Since the 1930s, local and regional governments have set up various theme routes, to help visitors get to know a specific region and its cultural or scenic qualities. The table below shows some of the most prominent theme routes. Other popular German theme routes include parts of the European Route of Brick Gothic and European Route of Industrial Heritage, the Harz-Heide Road, Bertha Benz Memorial Route and Bergstrasse.


2.4. Countryside Winter sport

The main winter sport regions in Germany are the Bavarian Alps and Northern Limestone Alps, as well as the Ore Mountains, Harz Mountains, Fichtel Mountains and Bavarian Forest within the Central Uplands. First class winter sport infrastructure is available for alpine skiing and snowboarding, bobsledding and cross-country skiing.

In most regions, winter sports are limited to the winter months November to February. During the Advent season, many German towns and cities host Christmas markets.


3. Cities

In terms of numbers of overnight stays, travel to the twelve largest cities in Germany more than doubled between 1995 and 2005, the largest increase of any travel destination. This increase mainly arises from growth of cultural tourism, often in conjunction with educational or business travel. Consequently, the provision and supply of more and higher standards of cultural, entertainment, hospitality, gastronomic, and retail services also attract more international guests.

The table below shows the ten most visited cities in Germany in 2012. Other cities and towns with over 1 million nights per year are Rostock, Hannover, Bremen, Cuxhaven, Bonn, Freiburg, Munster, Lubeck, Wiesbaden, Essen and Regensburg.


3.1. Cities Berlin

Berlin has a yearly total of about 135 million day visitors, which puts it in third place among the most-visited city destinations in the European Union. Berlin had 781 hotels with over 125.000 beds in June 2012. The city recorded 20.8 million overnight hotel stays and 9.1 million hotel guests in 2010. In the first half of 2012, there was an increase of over 10% compared to the same period the year before.


3.2. Cities Hamburg

In 2007, more than 3.985.105 visitors with 7.402.423 overnight stays visited the city. The tourism sector employs more than 175.000 people full-time and brings in revenue of €9.3 billion, making the tourism industry a major economic force in the Hamburg Metropolitan Region. Hamburg has one of the fastest-growing tourism industries in Germany. From 2001 to 2007, the overnight stays in the city increased by 55.2% Berlin +52.7%, Mecklenburg-Western Pomerania +33%.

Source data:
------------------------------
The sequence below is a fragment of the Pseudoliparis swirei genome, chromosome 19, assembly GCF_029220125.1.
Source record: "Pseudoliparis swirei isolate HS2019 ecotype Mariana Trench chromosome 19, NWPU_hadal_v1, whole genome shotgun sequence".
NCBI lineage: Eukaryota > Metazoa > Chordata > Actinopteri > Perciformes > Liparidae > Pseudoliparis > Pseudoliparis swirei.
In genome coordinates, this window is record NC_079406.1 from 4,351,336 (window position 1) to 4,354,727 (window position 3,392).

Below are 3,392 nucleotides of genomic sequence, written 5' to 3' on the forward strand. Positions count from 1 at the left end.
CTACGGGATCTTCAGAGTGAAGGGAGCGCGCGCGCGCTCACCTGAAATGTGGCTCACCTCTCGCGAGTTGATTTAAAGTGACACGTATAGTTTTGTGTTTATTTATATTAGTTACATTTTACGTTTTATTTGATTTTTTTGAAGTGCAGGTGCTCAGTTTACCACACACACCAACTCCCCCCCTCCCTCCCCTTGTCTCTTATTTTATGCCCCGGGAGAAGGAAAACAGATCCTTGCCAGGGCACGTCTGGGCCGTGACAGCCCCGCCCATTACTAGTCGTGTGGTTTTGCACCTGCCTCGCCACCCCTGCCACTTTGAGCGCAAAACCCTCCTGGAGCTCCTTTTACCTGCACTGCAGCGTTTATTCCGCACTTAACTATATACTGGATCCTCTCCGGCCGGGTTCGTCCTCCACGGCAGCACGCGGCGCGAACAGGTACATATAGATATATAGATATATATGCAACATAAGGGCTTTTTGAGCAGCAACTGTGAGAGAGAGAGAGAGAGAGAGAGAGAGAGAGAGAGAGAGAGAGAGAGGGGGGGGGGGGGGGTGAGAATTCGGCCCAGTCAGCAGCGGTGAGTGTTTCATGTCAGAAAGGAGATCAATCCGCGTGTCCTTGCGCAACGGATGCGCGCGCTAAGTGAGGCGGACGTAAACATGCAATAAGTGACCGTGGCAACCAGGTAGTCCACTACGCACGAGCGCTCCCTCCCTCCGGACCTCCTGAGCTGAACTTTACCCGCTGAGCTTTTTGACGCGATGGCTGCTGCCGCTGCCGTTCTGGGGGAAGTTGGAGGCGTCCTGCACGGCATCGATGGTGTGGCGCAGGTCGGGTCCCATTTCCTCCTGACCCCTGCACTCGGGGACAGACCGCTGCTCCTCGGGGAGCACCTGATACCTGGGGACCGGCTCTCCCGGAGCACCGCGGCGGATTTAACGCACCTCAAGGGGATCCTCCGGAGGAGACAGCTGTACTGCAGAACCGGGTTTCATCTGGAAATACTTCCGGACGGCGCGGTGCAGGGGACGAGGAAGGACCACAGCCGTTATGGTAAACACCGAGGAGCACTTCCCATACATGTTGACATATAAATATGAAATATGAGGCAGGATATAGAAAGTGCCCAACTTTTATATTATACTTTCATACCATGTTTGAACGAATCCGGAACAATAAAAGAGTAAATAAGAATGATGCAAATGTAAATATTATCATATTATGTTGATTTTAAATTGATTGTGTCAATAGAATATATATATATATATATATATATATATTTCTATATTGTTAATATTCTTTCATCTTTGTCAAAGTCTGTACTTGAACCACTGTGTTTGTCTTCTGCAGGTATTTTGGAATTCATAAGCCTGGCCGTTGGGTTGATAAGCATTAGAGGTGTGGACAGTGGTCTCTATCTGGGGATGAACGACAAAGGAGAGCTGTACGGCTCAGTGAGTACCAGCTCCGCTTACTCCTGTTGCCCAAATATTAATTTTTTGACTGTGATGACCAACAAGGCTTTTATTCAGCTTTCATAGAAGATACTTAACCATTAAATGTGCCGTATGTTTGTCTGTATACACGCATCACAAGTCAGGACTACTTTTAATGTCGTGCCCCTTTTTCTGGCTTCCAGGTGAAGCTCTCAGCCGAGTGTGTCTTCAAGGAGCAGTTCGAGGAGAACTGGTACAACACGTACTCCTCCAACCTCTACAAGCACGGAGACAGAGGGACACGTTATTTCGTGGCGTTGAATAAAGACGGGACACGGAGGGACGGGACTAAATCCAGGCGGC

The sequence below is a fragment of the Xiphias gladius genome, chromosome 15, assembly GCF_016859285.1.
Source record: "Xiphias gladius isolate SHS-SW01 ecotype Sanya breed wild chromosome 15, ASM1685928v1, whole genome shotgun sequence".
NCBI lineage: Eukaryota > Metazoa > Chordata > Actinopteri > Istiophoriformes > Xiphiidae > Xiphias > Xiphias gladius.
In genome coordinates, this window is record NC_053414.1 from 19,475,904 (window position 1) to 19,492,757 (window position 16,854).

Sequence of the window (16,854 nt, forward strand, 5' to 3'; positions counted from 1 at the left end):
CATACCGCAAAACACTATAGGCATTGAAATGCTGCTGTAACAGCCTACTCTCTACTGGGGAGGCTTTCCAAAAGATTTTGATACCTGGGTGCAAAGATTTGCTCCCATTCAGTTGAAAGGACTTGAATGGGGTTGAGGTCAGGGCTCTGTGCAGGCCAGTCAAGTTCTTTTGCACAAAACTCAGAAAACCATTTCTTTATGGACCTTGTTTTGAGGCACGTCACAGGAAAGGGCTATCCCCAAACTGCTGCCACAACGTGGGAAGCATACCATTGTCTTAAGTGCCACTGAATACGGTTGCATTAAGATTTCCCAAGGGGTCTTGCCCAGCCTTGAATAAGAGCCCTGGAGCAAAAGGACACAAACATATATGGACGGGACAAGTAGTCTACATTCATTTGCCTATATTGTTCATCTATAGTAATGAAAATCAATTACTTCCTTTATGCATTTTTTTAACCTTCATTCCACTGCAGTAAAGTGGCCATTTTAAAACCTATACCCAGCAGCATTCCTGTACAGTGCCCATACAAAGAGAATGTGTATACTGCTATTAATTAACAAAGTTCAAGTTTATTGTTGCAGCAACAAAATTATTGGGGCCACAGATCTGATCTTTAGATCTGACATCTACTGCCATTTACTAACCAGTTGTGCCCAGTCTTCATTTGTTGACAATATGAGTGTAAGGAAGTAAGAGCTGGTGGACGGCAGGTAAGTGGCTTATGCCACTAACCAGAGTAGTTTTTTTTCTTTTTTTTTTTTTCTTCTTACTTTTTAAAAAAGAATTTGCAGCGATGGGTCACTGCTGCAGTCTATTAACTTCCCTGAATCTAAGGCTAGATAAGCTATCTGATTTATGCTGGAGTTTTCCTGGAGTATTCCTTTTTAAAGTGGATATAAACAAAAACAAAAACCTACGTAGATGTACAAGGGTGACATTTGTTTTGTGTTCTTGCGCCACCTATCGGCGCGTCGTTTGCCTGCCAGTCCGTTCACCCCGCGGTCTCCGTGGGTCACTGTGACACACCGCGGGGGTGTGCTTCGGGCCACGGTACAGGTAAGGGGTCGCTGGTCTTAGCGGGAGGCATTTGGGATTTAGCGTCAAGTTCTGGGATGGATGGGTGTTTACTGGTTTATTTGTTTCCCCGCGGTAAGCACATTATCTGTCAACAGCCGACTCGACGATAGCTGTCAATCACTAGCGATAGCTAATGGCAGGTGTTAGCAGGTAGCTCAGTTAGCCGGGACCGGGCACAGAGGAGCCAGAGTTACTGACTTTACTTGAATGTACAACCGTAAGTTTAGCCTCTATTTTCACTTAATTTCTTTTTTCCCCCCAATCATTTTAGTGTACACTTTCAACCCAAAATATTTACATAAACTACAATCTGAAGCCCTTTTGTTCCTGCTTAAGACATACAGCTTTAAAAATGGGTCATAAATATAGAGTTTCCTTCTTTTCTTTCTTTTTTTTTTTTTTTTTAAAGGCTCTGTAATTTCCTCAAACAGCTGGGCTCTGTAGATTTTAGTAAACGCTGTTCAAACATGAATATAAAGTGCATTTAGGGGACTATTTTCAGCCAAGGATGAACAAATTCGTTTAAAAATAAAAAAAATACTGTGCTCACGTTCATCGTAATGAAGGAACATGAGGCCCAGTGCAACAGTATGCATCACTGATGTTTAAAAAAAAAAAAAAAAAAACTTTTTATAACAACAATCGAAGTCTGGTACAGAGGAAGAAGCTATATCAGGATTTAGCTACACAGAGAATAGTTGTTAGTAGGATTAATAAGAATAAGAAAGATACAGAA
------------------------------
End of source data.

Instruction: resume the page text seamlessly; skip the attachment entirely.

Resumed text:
A typical Hamburg visit includes a tour of the city hall and the grand church St. Michaelis called the Michel, and visiting the old warehouse district Speicherstadt and the harbour promenade Landungsbrucken. Sightseeing buses connect these points of interest. As Hamburg is one of the worlds largest harbours many visitors take one of the harbour and/or canal boat tours GroSe Hafenrundfahrt, Fleetfahrt which start from the Landungsbrucken. Major destinations also include museums.

The area of Reeperbahn in the quarter St. Pauli is Europes largest red light district and home of strip clubs, brothels, bars and nightclubs. The Beatles had stints on the Reeperbahn early in their careers. Others prefer the laid-back neighbourhood Schanze with its street cafes, or a barbecue on one of the beaches along the river Elbe. Hamburgs famous zoo, the Tierpark Hagenbeck, was founded in 1907 by Carl Hagenbeck as the first zoo with moated, barless enclosures.


3.3. Cities Events

The table below shows some of the largest annually recurring events in Germany:

Note: This list only includes the largest, annually recurring events in selected categories. This list may be incomplete.


3.4. Cities Trade fairs

Germany is home to several of the worlds largest trade fairgrounds, and many of the international exhibitions are considered trend-setters or industry leaders. Thousands of national and international trade fairs, conventions and congresses are held in Germany annually. In 2008, 10.3 million people visited the 150 largest trade fairs alone. More than half of these visitors come from abroad, more than one third from countries outside Europe. The table below shows some of the most visited trade fairs.

Note: This list only includes trade fairs with 250.000 visitors per year or more. This list may be incomplete.


4.1. Most visited. Protected areas

The table below shows the most visited protected areas in Germany.

Note: This list only includes protected areas with 1 million or more visitors per year. This list may be incomplete.

1 World Heritage Site in Germany

4.2. Most visited. Landmarks

The German Tourism Association Deutscher Tourismusverband irregularly publishes statistics on the most visited landmarks. With an average of over 6 million visitors entering Cologne Cathedral per year, the cathedral is Germanys most visited landmark. Second and third places go to the Reichstag building in Berlin and the Hofbrauhaus in Munich. Other much visited architectural landmarks include the Drosselgasse in Rudesheim 3.0m, the medieval old towns of Rothenburg ob der Tauber 2.5m, Regensburg 2.0m, Frauenkirche in Dresden 2.5m, Bad Munstereifel 2m, the Brandenburg Gate in Berlin and the Holsten Gate in Lubeck 1.

Note: This list only includes physical landmarks with 1.0 million visitors per year or more. This list may be incomplete.

1 World Heritage Site in Germany

4.3. Most visited. Theme parks

The table below shows some of the most visited theme parks or related facilities in Germany.

Note: This list only includes the largest theme parks/facilities in selected categories. This list may be incomplete.